Farmers are a risk taking bunch. Elements out of their control affect their success or failure. They are at the mercy of the scorching sun, drenching rains, and driving winds. I propose that the most successful farmers don’t pay much attention to the circumstances out of their control however, but are obsessive about the factors within their realm of influence.
The farmer prepares the field each season by ridding it of unwanted weeds, fertilizing the soil and providing adequate irrigation. He gathers the right tools and equipment and labor. In a word, he is “ready” to succeed.
But….do you suppose that a farmer ever meticulously prepares the land then plants potatoes at planting time and at harvest time is surprised that watermelons have not grown? Of course not, farmers are smarter than that. They know you reap what you sow. Planting potatoes yield potatoes not watermelons….this is a well known farming fact. Why would we plant one crop and expect another? We should not, and for this very reason I have developed a saying, a rule of sorts…it goes like this… “Don’t plant potatoes if you want watermelons.” Brilliant!
This past spring a family of raccoons (just coons, if you are from Southwest Mississippi) took up residence in my attic. It may sound funny to you, but to my wife and daughters this was no laughing matter. I was charged with ridding the house of these unwanted visitors. So…I secured a “capture alive” trap from my local animal control office and set about trapping the intruders. I was informed by the animal control officers that Baton Rouge raccoons love cat food. Now the only coons I knew about (the Southwest Mississippi version) loved corn out of Mr. Bill Trask’s fields or odorous leftovers out of unattended garbage cans. But what did I know; I am a country boy now in the city. I baited the trap with cat food.
It was only after I let the extremely irritated cat out of the trap at 3:30 am, while dressed only in my tightie whities that I realized I had broken my own rule. When you bait with cat food you catch cats, not coons. Watermelons or potatoes, coons or cats….interesting. I eventually caught all the raccoons and released them near some of my best friends’ homes…just kidding….and all is well on the home front. But somehow I could not let go of the reap what you sow thoughts.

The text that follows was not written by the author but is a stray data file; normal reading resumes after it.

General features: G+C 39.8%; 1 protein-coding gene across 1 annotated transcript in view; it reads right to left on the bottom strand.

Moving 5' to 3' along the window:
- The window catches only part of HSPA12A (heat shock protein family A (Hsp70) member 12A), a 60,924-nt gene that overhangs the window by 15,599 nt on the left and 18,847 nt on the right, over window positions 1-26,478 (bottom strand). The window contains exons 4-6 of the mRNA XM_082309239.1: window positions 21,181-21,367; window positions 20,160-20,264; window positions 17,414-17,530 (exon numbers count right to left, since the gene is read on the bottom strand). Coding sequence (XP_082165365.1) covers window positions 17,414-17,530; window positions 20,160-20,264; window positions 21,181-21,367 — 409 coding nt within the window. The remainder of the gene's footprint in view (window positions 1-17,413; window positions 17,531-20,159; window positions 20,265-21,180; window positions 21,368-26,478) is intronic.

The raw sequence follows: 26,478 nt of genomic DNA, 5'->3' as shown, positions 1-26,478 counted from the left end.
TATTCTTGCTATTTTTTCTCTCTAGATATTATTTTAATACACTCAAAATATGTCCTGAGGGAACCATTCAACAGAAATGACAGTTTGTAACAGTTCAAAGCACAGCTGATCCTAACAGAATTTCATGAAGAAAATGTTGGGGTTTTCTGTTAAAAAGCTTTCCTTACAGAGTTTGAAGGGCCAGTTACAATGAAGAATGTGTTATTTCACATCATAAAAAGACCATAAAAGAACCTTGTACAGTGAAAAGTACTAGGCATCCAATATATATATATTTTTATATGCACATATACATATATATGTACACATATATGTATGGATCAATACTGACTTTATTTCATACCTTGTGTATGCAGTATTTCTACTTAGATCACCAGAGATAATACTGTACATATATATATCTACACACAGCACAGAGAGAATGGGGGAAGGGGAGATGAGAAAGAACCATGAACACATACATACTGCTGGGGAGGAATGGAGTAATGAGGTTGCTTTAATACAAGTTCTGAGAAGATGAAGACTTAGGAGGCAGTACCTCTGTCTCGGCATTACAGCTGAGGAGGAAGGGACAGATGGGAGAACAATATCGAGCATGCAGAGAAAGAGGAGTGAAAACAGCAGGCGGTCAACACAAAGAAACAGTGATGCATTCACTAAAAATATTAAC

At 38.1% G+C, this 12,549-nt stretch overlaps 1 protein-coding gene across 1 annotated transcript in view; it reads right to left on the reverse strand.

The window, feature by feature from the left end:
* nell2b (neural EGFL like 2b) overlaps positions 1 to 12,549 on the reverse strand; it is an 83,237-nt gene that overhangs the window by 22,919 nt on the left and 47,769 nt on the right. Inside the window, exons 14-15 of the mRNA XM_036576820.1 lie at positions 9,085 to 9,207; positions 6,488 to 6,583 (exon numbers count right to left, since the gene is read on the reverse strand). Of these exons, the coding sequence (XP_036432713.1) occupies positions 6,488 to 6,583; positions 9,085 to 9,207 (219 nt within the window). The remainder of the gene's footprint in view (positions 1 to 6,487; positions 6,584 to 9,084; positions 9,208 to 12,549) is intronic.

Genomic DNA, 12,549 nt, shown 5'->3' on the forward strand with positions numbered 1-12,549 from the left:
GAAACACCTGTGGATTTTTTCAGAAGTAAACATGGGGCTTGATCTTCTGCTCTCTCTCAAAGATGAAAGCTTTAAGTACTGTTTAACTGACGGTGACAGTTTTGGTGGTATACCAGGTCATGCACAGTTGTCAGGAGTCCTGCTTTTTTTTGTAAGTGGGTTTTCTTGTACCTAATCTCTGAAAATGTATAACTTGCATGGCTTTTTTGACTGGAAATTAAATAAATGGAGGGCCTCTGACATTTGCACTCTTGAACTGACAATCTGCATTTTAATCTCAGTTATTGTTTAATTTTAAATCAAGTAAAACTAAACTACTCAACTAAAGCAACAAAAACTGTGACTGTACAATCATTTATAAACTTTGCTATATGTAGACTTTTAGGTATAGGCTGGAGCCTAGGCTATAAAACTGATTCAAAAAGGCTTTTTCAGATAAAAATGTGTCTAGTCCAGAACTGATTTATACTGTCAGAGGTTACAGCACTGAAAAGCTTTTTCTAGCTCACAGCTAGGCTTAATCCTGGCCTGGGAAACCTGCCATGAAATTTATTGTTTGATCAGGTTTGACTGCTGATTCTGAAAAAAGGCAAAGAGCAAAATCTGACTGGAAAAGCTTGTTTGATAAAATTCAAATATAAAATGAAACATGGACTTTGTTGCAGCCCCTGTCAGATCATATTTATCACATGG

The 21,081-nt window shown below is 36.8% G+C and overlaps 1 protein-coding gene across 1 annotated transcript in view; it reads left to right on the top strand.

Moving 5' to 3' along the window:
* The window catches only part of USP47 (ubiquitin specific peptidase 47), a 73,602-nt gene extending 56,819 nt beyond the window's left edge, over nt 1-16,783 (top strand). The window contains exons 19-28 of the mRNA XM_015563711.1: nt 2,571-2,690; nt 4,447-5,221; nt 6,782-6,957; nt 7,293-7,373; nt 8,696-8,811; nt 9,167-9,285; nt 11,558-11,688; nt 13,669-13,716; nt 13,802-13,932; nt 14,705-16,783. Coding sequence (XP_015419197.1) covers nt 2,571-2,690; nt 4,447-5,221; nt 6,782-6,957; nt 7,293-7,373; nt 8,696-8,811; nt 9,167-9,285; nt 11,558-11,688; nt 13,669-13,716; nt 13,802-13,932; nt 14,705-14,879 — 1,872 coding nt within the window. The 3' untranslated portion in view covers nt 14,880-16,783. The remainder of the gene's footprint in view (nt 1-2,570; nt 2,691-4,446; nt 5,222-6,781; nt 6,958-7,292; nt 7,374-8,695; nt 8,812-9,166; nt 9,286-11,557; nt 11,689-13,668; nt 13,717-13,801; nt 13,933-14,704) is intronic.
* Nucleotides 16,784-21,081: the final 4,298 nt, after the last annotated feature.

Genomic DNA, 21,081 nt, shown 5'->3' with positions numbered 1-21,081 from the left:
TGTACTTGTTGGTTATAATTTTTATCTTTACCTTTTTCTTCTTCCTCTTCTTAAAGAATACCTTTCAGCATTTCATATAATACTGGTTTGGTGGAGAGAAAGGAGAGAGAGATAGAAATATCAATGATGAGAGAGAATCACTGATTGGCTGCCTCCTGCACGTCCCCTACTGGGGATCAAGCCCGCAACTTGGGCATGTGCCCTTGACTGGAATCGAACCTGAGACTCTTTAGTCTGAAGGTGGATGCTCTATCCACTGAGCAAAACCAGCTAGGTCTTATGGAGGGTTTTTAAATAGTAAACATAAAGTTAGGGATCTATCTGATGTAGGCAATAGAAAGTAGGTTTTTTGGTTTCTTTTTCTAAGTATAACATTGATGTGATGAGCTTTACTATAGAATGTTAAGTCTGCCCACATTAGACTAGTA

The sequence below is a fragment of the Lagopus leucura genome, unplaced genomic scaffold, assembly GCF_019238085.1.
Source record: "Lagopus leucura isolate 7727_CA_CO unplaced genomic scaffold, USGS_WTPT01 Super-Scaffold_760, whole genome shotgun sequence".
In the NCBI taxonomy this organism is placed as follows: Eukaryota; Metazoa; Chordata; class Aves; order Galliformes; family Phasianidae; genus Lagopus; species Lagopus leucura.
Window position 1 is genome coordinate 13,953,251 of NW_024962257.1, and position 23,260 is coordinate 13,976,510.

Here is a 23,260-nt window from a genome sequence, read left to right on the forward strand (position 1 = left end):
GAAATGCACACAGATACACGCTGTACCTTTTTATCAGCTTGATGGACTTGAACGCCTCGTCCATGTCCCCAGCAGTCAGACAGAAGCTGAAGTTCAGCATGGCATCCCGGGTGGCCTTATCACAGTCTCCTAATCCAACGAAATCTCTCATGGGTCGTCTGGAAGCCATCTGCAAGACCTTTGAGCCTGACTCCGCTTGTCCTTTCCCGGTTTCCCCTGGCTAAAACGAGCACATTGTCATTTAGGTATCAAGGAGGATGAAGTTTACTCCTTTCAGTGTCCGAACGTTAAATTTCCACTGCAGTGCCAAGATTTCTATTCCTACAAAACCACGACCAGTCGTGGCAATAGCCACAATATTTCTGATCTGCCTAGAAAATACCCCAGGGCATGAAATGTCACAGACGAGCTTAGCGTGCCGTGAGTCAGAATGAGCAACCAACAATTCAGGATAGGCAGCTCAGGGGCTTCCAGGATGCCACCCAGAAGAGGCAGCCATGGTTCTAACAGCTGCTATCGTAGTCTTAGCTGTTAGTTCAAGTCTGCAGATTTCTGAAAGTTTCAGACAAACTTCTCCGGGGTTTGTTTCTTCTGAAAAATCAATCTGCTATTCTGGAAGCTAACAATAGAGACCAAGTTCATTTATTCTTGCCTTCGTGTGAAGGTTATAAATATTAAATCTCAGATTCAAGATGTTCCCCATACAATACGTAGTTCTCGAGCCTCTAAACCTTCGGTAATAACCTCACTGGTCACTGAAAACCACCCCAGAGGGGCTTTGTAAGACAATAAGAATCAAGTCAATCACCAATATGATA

If we treat our kids disrespectfully, why do we expect them to treat us respectfully? If we practice our chosen sport lackadaisically, why do we expect to play well during the game? If we do not prepare for business meetings or learn all about our products, how can we expect to help our customers to the extent they will become repeat purchasers? Expecting watermelons when potatoes are planted is akin to insanity.
Like the farmer, however, only so much is within our control. Treating children with respect will not guarantee they will always be respectful. Practicing extremely hard will not guarantee a sporting victory. Knowing your stuff in business situations will not guarantee delighted customers.
But there is one guarantee….not preparing as we should will guarantee failure. Oh sure, a blind squirrel finds an acorn every now and then, but is that how you want to live your life? Hoping you are lucky?
By doing what we need to do to put ourselves in the place of most potential to succeed we will certainly increase our “batting average” in our quest for successful life experiences and business ventures. But what happens when we do all we can do? We have worked with our children regarding respectfulness, practiced until we could play the sport in our sleep, prepared for the meetings until every answer is automatic… yet the sun scorches, the rain drenches, and the winds shred our crops? Should we crawl in the proverbial hole and wait for the next natural disaster? Of course not. Man up! Hold your head high and set your sights on trying again. Persevere!
Life is actually a series of risks. And the successful mitigate those risks as much as possible by putting themselves in the place of most potential. Without risks there would be no reward. And not only no reward but no excitement either. Teddy Roosevelt put it very succinctly when he said:
“Far better is it to dare mighty things, to win glorious triumphs, even though checkered by failure... than to rank with those poor spirits who neither enjoy nor suffer much, because they live in a gray twilight that knows not victory nor defeat.”
Are you half heartedly stumbling through life, dejected because you planted potatoes and expected watermelons? If not I bet your are excited about today and even more so about tomorrow, if not there is great news…yesterday ended last night and today watermelons seeds are on sale! All you have to do is sow them!